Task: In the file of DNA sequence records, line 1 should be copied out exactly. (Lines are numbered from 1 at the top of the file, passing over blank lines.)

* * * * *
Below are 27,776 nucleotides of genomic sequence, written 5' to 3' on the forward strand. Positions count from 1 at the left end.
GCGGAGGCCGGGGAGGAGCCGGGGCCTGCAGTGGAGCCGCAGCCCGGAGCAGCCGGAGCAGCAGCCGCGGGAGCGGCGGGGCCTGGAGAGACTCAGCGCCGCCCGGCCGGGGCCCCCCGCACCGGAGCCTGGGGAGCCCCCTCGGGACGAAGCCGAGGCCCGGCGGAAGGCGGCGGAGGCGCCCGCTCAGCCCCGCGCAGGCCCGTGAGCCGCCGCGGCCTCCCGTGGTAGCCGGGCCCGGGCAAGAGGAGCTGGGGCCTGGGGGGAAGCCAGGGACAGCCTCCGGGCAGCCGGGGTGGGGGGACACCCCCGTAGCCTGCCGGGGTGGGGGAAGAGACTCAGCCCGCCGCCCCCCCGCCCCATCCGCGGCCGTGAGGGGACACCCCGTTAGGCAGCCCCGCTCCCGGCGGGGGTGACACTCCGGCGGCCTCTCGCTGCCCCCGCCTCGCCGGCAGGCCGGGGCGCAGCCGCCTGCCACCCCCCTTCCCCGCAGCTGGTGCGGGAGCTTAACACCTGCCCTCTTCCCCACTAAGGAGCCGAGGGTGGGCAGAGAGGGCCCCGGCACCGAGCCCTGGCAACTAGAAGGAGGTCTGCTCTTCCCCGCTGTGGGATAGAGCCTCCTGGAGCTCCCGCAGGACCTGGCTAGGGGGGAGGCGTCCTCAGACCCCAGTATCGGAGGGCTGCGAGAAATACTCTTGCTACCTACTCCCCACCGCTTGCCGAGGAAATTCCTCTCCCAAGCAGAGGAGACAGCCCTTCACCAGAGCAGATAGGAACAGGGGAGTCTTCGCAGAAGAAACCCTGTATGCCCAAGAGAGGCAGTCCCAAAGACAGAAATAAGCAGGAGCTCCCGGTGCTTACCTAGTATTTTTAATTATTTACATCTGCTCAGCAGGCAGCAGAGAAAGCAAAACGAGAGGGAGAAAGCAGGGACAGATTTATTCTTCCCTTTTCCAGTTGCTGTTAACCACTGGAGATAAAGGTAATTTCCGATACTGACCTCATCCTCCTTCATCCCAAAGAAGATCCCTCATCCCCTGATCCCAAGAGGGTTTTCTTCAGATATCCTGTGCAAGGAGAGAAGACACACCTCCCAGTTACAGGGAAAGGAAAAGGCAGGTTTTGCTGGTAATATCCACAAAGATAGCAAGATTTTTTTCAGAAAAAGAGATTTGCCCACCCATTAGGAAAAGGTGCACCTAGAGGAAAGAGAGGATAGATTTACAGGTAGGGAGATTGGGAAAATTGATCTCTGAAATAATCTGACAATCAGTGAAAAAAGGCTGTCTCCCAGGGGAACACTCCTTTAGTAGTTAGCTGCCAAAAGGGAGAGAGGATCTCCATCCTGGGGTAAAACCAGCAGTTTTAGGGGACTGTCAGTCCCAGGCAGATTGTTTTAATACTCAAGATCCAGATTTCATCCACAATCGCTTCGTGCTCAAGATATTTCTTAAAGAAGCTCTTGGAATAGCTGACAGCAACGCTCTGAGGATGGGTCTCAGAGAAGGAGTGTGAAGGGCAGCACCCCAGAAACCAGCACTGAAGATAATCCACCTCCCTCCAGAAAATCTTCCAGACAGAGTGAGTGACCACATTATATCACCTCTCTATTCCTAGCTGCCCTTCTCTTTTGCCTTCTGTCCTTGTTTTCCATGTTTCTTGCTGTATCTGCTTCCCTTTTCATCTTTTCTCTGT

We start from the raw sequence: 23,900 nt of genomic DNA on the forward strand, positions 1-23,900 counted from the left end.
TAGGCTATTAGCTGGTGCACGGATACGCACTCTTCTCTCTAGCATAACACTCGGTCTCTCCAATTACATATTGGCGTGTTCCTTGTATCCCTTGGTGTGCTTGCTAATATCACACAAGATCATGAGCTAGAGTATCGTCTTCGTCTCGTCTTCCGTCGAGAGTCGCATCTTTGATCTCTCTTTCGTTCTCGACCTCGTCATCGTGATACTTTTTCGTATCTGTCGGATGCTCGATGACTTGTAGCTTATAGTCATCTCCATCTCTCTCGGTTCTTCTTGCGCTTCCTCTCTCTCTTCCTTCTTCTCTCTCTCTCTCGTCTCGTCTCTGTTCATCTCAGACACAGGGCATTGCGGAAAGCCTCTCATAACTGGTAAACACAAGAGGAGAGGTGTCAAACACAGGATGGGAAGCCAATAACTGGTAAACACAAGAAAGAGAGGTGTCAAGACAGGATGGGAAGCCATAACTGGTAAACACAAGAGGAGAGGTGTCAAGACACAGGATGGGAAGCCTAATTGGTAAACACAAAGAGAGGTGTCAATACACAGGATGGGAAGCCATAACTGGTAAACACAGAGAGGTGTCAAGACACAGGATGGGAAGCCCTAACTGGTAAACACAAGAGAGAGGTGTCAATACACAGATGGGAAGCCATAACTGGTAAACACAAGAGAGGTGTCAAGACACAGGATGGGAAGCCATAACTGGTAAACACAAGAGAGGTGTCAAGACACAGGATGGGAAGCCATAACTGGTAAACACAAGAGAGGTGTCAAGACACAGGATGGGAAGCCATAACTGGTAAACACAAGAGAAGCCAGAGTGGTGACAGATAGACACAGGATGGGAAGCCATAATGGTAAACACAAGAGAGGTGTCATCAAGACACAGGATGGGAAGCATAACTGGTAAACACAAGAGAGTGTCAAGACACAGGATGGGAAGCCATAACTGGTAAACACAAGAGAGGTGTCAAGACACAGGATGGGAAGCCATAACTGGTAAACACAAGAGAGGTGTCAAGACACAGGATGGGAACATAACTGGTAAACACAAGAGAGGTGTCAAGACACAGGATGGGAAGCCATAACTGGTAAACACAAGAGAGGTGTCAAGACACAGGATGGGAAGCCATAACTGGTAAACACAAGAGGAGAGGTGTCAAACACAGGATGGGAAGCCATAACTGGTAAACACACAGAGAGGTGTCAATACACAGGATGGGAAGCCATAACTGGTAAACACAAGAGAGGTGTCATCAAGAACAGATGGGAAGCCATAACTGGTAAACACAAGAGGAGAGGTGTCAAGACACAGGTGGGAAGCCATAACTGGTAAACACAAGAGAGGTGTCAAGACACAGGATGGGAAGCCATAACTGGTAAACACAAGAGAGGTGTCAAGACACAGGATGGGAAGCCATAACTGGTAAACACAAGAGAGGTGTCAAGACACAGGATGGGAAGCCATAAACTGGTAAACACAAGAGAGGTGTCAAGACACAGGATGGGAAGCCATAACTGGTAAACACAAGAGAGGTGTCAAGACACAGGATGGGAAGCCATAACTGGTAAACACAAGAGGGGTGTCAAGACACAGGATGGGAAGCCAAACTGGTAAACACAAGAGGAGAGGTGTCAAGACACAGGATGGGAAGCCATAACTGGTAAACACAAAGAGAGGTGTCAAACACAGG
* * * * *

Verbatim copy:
Below are 27,776 nucleotides of genomic sequence, written 5' to 3' on the forward strand. Positions count from 1 at the left end.